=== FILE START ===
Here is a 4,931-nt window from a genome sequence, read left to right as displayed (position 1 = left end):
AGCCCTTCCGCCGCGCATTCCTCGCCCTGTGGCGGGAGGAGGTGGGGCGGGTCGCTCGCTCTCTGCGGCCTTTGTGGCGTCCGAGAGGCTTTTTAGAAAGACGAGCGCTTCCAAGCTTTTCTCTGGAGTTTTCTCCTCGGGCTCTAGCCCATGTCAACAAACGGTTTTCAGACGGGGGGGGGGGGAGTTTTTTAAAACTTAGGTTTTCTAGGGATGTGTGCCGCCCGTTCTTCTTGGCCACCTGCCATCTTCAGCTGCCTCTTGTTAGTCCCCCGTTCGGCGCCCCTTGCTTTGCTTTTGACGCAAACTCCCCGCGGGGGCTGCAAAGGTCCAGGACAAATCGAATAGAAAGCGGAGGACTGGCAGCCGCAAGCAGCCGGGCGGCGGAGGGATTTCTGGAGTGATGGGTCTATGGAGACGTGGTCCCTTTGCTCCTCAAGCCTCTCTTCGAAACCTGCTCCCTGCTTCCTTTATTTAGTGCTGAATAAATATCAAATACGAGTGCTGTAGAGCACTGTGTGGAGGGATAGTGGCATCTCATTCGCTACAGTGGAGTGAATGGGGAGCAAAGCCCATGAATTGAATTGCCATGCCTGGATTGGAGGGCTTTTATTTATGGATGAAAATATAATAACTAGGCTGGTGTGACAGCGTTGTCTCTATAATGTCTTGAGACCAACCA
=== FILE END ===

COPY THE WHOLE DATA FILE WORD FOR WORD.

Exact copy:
Here is a 4,931-nt window from a genome sequence, read left to right as displayed (position 1 = left end):
AGCCCTTCCGCCGCGCATTCCTCGCCCTGTGGCGGGAGGAGGTGGGGCGGGTCGCTCGCTCTCTGCGGCCTTTGTGGCGTCCGAGAGGCTTTTTAGAAAGACGAGCGCTTCCAAGCTTTTCTCTGGAGTTTTCTCCTCGGGCTCTAGCCCATGTCAACAAACGGTTTTCAGACGGGGGGGGGGGGAGTTTTTTAAAACTTAGGTTTTCTAGGGATGTGTGCCGCCCGTTCTTCTTGGCCACCTGCCATCTTCAGCTGCCTCTTGTTAGTCCCCCGTTCGGCGCCCCTTGCTTTGCTTTTGACGCAAACTCCCCGCGGGGGCTGCAAAGGTCCAGGACAAATCGAATAGAAAGCGGAGGACTGGCAGCCGCAAGCAGCCGGGCGGCGGAGGGATTTCTGGAGTGATGGGTCTATGGAGACGTGGTCCCTTTGCTCCTCAAGCCTCTCTTCGAAACCTGCTCCCTGCTTCCTTTATTTAGTGCTGAATAAATATCAAATACGAGTGCTGTAGAGCACTGTGTGGAGGGATAGTGGCATCTCATTCGCTACAGTGGAGTGAATGGGGAGCAAAGCCCATGAATTGAATTGCCATGCCTGGATTGGAGGGCTTTTATTTATGGATGAAAATATAATAACTAGGCTGGTGTGACAGCGTTGTCTCTATAATGTCTTGAGACCAACCA